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If Wycherley is the satirist of Restoration comedy, Congreve is its wit; but at the same time he betrays a vein of much deeper feeling than Wycherley, and, notwithstanding the contrary opinion of Hazlitt, his characters appear to us more easily appreciated and more readily remembered. His insight into women in particular is so considerable that it is a real loss that he never attempted to paint a noble one, who would indeed have looked strangely amid the crowd of his heartless, or frivolous, or absurd people, but whom he might have rendered a true dramatic success. Both The Double Dealer and The Way of the World border upon tragedy, and suggest how much finer things Congreve might have written had the taste of his time allowed of tragedy in prose; or if, by treating ordinary domestic life in a serious spirit, even though in verse, he could have taken the step that was afterwards taken by Lillo. He evidently felt conscious of innate tragic power, and essayed heroic tragedy in The Mourning Bride, where, hampered by the conventionalities he dared not transgress, he broke down with a romantic plot, romantic characters, and stilted blank verse, all things most repugnant to his genius. Johnson's praise of a passage in this play as 'the most poetical paragraph in the whole mass of English poetry,' and which is actually fine enough to survive such extravagant laudation, is well known. It will be instructive to set it side by side with a still finer passage in a modern tragedy, as examples of the classic and romantic schools of composition. It is the strength and weakness of Congreve that his thoughts are such as would naturally have occurred to any one in the situation of his personages, and that his sole part is to afford them dignified expression; while Beddoes' thoughts are the thoughts of a poet, and as such might well appear fantastic and overstrained to an average audience:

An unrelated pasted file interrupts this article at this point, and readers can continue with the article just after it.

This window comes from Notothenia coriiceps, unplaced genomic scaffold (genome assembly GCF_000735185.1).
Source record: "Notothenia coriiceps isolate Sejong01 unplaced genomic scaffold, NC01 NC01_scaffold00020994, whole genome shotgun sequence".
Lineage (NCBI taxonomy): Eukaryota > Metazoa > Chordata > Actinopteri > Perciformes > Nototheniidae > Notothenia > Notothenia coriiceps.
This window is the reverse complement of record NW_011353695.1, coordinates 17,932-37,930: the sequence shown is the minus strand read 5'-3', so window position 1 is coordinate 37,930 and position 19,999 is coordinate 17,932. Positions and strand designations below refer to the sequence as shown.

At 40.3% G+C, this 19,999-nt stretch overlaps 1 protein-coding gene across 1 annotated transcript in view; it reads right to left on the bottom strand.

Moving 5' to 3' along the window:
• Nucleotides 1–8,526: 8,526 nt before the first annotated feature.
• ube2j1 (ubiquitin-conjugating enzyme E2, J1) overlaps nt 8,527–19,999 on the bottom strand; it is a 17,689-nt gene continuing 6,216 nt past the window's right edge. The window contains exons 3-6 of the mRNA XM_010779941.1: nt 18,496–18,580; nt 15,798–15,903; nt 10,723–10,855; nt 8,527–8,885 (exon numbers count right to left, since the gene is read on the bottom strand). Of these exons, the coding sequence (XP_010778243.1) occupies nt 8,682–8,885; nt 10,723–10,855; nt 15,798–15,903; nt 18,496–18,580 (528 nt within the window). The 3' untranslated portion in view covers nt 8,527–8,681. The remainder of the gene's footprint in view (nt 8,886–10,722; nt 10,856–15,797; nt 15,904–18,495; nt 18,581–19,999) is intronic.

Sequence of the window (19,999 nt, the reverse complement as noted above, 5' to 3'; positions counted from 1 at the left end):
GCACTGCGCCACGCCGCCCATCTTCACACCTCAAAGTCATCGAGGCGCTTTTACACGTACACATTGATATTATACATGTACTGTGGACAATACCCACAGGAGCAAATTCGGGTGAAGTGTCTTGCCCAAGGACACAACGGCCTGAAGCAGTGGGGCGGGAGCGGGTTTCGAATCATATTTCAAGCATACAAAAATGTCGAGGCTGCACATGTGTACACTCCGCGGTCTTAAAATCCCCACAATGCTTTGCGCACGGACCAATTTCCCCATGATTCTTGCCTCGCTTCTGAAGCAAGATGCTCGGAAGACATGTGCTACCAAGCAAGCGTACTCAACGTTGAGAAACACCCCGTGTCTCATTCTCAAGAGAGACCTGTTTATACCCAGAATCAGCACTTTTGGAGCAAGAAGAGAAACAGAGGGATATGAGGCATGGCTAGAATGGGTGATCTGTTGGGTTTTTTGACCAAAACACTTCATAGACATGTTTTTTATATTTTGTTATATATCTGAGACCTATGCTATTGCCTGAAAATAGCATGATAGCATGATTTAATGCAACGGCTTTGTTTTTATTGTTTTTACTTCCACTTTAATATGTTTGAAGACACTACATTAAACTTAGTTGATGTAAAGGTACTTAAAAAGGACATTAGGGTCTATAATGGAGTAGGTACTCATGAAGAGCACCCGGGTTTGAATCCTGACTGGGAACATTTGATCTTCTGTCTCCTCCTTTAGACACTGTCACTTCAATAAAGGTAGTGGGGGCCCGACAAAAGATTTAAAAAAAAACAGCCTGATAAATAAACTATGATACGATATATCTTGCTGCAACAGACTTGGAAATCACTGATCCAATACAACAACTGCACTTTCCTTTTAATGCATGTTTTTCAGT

'Almeria. It is a fancied noise, for all is hushed.
Leonora. It bore the accent of a human voice.

Almeria. It was thy fear, or else some transient wind
Whistling through hollows of this vaulted aisle.
We'll listen.

Leonora. Hark !

Almeria. No, all is hushed and still as death. 'Tis dreadful. How reverend is the face of this tall pile, Whose ancient pillars rear their marble heads To bear aloft its arched and ponderous roof, By its own weight made steadfast and immovable, Looking tranquillity! It strikes an awe And terror on my aching sight; the tombs And monumental caves of death look cold, And shoot a chillness to my trembling heart. Give me thy hand ! Oh, speak to me! nay, speak ! and let me hear Thy voice; my own affrights me with its echoes.'

Mourning Bride, act ii., sc. 3.

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'Duke. Deceived and disappointed vain desires !
Why laugh I not, and ridicule myself?
'Tis still, and cold, and nothing in the air
But an old grey twilight, or of eve or morn
I know not which, dim as futurity,
And sad and hoary as the ghostly past
Fills up the space.

Hush! not a wind is there,
Not a cloud sails over the battlements,
Not a bell tolls the hour. Is there an hour ?
Or is not all gone by which here did hive
Of men and their life's ways ? Could I but hear
The ticking of a clock, or someone breathing,
Or e'en a cricket's chirping, or the grating
Of the old gates amid the marble tombs,
I should be sure that this was still the world.
Hark! Hark! Doth nothing stir ?
No light, and still no light, besides this ghost
That mocks the dawn, unaltered ? Still no sound ?
No voice of man? No cry of beast? No rustle